Start your day with a visit to the Lavender Museum just a 15-minute drive from Cavaillon in the community of Coustellet. Here, you’ll learn all about the history of lavender farms in France and the evolution of the distillation process. You’ll also find out how to tell authentic lavender from synthetic products. The cost is just 7 Euros-ish per person, and it includes a self-guided audio tour.

lavender in provence

lavender in provence

Plan to spend about 45 minutes exploring the museum, which is open from 9 a.m. to 7 p.m. daily from May through September. Be sure to arrive early to get ahead of the crowds. We got there just after opening, and by the time we left, tour buses were starting to arrive and carloads of people were pulling into the parking lot.

lavender in provence

lavender in provence

lavender in provence

lavender in provence

lavender in provence

In addition to the exhibits, Le Chateau du Bois boutique sells locally made lavender products. After you’ve picked up a few souvenirs—I grabbed a sachet for my closet—head outside for a first glimpse at the lavender in bloom. There is a small but wonderfully fragrant field where you can snap a few shots. It’s also where we learned from the “Beware of Snakes” signs that vipers like to hide out beneath the lavender bushes, so watch your step when you’re wandering through the fields (or driving the back roads, as I well learned).

lavender in provence

Mid-Morning – Sénanque Abbey

Next, make your way to Sénanque Abbey on the fringes of Gordes, a stunning hilltop town. It’s just a 20-minute drive from Coustellet along scenic country roads that wind around Gordes for phenomenal views of the village that is considered one of the most beautiful in all of France. It was about 11 a.m. when we arrived, and it was already packed. We lucked out and quickly got a parking space near the entrance to the entrance, but be prepared to walk a ways or wait a while for a good spot.

lavender in provence

The abbey is the quintessential stop for lavender enthusiasts. In fact, when you Google lavender fields, the iconic image that comes up is one of the stone abbey surrounded by fields of purple flowers. It’s every bit as beautiful in person as it is in pictures, though don’t expect to walk through the lavender. At best, you can view it from behind a tall stone wall or from the side.

Founded in 1148 by Cistercian monks, the abbey is home to a small community of monks who make their living growing lavender and tending honey bees. You can purchase some of their products in the abbey boutique, as well as a delightful selection of other lavender-related products. Here, I picked up some homemade honey, a brick of soap, perfume, another sachet, and a tote bag. Expect to spend less than an hour at the abbey.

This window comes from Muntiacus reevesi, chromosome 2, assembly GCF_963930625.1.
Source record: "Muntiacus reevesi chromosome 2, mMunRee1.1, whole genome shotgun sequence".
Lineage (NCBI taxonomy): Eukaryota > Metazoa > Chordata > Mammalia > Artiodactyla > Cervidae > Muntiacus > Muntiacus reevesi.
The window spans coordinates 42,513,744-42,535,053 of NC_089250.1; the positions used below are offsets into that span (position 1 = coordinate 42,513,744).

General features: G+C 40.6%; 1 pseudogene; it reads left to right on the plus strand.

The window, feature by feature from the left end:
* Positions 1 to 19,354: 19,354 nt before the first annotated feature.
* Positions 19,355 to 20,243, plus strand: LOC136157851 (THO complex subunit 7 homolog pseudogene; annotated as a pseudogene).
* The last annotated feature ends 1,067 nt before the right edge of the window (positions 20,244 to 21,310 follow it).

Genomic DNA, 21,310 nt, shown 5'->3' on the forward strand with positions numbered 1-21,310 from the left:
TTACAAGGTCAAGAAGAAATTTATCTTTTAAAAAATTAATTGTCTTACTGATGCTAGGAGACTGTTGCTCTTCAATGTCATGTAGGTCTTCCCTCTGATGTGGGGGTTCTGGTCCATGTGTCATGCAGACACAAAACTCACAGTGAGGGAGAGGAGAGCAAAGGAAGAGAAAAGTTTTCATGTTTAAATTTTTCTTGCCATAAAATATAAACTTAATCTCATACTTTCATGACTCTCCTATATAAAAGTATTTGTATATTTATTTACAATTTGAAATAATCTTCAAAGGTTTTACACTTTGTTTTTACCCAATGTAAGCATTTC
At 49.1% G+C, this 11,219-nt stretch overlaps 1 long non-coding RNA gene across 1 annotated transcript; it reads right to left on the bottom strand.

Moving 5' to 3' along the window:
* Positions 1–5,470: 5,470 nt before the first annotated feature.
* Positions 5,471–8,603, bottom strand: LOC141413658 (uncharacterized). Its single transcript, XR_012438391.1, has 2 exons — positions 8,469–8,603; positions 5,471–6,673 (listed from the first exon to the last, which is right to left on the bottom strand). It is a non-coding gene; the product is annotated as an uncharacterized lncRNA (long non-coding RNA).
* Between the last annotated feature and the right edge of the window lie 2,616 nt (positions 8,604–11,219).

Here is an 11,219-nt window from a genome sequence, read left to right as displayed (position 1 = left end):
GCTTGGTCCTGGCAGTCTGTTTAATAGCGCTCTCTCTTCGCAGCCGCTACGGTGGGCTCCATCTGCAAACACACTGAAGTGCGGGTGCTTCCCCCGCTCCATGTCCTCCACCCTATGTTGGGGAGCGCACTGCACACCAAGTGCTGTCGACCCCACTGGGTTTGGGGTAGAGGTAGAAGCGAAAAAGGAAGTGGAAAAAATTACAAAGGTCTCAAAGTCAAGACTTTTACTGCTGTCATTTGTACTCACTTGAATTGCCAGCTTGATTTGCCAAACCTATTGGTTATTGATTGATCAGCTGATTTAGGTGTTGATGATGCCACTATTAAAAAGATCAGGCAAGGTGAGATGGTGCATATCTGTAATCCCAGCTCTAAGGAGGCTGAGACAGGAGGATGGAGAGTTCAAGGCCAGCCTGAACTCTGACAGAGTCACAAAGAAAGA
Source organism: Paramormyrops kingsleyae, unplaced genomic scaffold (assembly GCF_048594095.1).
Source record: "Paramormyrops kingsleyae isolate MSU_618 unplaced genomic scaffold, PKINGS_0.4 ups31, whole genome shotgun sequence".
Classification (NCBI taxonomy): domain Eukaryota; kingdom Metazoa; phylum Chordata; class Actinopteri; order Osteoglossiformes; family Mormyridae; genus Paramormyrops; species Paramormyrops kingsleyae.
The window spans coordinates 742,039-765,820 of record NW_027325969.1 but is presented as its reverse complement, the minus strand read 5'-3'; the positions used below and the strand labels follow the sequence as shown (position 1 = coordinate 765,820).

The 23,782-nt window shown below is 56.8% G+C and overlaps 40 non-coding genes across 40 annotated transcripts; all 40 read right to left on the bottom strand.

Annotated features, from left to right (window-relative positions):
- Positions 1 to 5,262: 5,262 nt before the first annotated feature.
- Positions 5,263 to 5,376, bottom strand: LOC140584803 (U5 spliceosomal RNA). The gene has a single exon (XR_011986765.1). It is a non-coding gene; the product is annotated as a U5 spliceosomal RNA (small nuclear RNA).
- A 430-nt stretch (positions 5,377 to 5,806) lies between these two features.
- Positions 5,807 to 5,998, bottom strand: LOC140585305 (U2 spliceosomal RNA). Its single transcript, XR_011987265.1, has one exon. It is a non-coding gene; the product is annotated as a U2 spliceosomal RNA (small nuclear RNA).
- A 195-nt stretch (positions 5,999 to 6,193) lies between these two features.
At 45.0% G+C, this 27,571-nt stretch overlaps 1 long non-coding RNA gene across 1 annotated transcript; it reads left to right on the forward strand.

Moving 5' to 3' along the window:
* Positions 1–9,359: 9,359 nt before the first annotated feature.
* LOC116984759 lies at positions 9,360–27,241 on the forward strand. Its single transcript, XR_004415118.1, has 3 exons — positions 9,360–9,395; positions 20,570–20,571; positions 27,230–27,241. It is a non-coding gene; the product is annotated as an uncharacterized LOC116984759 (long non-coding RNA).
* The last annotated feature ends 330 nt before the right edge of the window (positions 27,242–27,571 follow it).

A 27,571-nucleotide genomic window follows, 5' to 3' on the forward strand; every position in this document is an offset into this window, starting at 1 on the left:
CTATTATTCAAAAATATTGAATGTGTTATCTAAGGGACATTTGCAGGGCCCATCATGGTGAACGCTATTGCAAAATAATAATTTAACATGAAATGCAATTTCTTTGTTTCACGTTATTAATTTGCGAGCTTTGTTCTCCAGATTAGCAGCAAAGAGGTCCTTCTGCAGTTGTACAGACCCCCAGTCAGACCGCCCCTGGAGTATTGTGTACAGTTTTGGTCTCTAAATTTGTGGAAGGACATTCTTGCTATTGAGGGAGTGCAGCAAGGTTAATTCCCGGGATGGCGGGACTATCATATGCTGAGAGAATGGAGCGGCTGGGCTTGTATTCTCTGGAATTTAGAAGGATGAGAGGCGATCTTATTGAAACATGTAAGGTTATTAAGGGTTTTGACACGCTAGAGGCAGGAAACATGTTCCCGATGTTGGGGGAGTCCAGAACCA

lavender in provence

lavender in provence

lavender in provence

Lunchtime

By now, your stomach will likely be grumbling. Make your way back to Gordes and park in one of the public stalls in the center of town. It costs just a few dollars for the entire day, but you likely won’t spend more than an hour or two. It will take only five or ten minutes to walk into town, which is defined by the white stone buildings that rise from the high above the cliff side and the labyrinth of winding cobblestone streets.

lavender in provence

Take some time to explore the local shops, which sell much the same lavender products as the abbey and every other boutique in Provence. Then, grab a bite to eat at one of the many street-side cafes. We opted to grab a Caprese sandwich and a lemon meringue tart from a local bakery, which we ate sitting on a rocky stairwell in the middle of the action and watched the world go by—one of my favorite things to do. After, we wandered around a bit more and enjoyed the beautiful views of the farms below the village before heading back to the car to continue our road trip.

lavender in provence

lavender in provence

lavender in provence

Afternoon

My trip to this part of France was solely inspired by my desire to see the lavender fields in bloom so we continued our road trip north toward Sault. Since the development of synthetic lavender, many farmers have stopped growing the good stuff—it’s a lot of work for not a lot of reward (as we learned at the museum earlier in our trek). However, many farmers between Gordes and Sault still earn a living growing lavender, so it’s a must for anyone who shares my passion to see the fields in bloom. The drive takes about an hour, and there isn’t much to do in Sault once you arrive, but the beautiful vistas en route are worth every mile you put on your rental.